This might not save you time at your computer on a regular basis, but the amount of time it will save you if something were to happen to your computer is impossible to quantify. Case in point: I’ve been working on my thesis for two months now, have written 10 pages, collected dozens of articles, drafted several versions of an outline, and have a dozen Excel spreadsheets of data. If I threw my laptop off the 4th floor of the Kravis Center right now, I could head over to Poppa and pick up my thesis right where I left off. Why? Every article that I’ve read (or plan to read) and every spreadsheet I've made is saved to my Dropbox account, and I’ve written every word on Google Docs. This means that I can jump between computers and have access to all my materials, anywhere there's an internet connection. Having the Dropbox app on my iPad means I can read an article for my thesis while waiting for a drink at the Motley. This is when I get seriously stoked about technology - something like this would likely not have been possible even two years ago.

6. Know how to kill programs

The old claim that “Macs don’t freeze” isn’t really true. (95% of the time that my Mac freezes, it’s caused by a Microsoft-made program, but let's ignore that for now). Everyone needs to kill a program from time to time, because all software sucks. If you’re a PC person, you’re well acquainted with how to do this: Control+Alt+Delete. Then choose the program and click “End Task”. (Nothing happened? Oh...jeez...that’s too bad. Can't help you there.) Unfortunately, Apple likes to pretend that their software never fails, so they make it much harder to kill a program. If a program does freeze on a Mac, the first thing to try is to right click or click and hold the programs icon on the dock and choose “Force Quit”. Sadly, even this doesn’t always work, and there’s no magic Control+Alt+Delete solution. Open the Finder, go to Application, then Utilities, then “Activity Monitor.” Find the app and click the big “Quit Process” button. Problem solved.

7. Simplify your dock/desktop

Live an uncluttered life. Most people don’t come close to using (or even understanding) all the applications they keep on their desktop or in the dock on their Mac. So why keep them there? Stop wasting space on your screen and get rid of them. (“Delete shortcut” on PC, right-click, then options, then uncheck “Keep in Dock” on Mac). I don’t even like to see my dock if I’m not using it, so it hides automatically until my cursor moves to the bottom of the screen. I keep four applications on it - Chrome,Twitter for Mac, Adium (for IM), and iTunes. (The picture below also has an icon for "Skitch" on the right, which I highly, highly recommend for taking fantastic screenshots on a Mac.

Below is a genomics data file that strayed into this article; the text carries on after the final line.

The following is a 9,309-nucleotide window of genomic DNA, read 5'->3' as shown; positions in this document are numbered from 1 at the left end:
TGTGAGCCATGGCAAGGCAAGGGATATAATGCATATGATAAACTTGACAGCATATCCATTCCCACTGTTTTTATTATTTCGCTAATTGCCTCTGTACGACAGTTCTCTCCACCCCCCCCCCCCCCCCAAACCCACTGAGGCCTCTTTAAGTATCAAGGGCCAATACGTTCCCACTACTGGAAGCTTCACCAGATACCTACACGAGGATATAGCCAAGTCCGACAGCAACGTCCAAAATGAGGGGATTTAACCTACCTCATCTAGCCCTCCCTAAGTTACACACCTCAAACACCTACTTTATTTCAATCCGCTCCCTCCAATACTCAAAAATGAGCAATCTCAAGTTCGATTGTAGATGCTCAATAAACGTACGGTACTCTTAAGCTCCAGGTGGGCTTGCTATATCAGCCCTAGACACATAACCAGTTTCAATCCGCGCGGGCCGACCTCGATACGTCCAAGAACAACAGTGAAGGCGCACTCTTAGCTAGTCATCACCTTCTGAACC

8. Write simply

Seriously. Live an uncluttered life. Microsoft Word can do a lot of things, which is great, but do you really need to do all those things when you’re writing? No. You just need to write something. I do this by opening a Google Doc, going into full screen mode, and resisting the urge to open another tab. I won't be prescriptive about how you go about isolating your writing from the billion other distractions your computer offers, but I highly recommend you find yours and stick to it when there's writing to be done.

9. Get a your digital life organized

Have a to-do list (I use the Tasks built into Gmail because it allows me to automatically convert an email to a task, and a program called Asana for the Rose Institute because it allows me to collaborate with our 24 other employees). I’ve heard great things about Evernote and Things, but don’t personally use them. I use 1Password to keep track of my log-ins. Just don’t keep important information on a sticky note on your computer desktop, or worse, a physical Post-it note on your actual desktop. This might happen.

10. Exercise

The more time you spend off your computer, the more productive the time you spend on it will be. Hit up Ducey. Or try this out.

Want more from Dave Meyer and #CMCTech? Check out Dave's articles on 3 Tech Tools to Simplify College Life, Twitter, The Rise of the App Store and Steve Jobs.